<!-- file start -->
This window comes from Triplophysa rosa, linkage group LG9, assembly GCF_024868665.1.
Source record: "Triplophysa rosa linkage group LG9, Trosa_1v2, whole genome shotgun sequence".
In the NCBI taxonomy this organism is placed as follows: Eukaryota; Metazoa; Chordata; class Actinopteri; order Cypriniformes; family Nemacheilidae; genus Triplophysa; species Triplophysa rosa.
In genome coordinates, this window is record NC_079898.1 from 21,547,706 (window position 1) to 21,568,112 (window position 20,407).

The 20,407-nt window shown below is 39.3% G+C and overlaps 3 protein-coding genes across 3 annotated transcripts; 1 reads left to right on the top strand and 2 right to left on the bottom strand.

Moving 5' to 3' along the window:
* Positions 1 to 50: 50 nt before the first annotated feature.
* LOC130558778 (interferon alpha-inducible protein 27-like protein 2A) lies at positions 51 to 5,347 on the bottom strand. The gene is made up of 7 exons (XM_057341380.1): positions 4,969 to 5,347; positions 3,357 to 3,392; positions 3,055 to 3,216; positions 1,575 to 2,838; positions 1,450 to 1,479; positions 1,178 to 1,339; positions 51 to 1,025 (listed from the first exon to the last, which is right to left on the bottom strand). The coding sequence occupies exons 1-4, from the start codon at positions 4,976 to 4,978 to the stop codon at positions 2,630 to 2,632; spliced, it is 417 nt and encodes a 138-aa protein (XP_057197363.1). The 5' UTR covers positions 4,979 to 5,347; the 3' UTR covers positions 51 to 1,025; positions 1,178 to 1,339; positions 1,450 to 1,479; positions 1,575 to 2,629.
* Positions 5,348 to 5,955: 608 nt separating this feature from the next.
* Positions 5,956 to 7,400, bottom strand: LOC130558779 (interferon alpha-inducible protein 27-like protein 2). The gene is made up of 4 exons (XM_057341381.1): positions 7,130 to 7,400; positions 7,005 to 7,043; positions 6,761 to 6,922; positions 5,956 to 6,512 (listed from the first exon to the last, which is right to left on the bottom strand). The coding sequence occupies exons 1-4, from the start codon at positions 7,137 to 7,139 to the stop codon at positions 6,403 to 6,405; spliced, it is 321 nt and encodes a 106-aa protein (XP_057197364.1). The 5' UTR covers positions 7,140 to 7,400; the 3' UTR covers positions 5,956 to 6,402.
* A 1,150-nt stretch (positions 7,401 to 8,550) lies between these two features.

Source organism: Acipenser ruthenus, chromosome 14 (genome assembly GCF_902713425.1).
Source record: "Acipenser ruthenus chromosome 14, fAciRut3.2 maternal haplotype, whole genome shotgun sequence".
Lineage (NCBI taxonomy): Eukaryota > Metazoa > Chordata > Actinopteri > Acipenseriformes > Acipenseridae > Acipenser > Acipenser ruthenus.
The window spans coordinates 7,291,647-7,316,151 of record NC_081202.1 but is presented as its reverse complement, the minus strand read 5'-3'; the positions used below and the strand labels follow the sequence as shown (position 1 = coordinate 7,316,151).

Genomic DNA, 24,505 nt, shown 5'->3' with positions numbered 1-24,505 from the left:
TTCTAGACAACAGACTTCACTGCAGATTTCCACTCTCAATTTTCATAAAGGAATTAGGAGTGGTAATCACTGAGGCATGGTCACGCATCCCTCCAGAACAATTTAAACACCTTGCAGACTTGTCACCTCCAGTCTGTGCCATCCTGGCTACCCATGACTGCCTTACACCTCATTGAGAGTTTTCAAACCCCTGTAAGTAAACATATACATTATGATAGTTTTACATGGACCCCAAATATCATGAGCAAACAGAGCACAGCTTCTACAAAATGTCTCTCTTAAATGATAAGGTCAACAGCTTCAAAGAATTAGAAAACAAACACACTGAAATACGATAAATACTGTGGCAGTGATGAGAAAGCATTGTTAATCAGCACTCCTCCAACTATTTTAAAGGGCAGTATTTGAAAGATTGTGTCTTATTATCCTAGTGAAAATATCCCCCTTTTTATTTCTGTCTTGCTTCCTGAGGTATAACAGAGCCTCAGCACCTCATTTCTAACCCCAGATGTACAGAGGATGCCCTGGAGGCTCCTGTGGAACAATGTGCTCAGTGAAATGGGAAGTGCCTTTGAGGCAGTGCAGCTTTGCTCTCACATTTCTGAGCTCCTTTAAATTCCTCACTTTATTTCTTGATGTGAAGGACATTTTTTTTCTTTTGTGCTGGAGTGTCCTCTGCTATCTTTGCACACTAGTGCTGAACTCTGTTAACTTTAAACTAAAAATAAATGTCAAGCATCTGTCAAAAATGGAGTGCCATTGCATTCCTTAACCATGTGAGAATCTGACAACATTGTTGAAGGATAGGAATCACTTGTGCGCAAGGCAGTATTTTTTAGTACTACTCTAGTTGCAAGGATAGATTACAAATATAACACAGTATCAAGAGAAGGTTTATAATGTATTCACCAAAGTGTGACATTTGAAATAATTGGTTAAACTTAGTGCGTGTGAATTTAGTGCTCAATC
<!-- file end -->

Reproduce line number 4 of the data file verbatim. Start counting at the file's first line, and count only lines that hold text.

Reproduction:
In genome coordinates, this window is record NC_079898.1 from 21,547,706 (window position 1) to 21,568,112 (window position 20,407).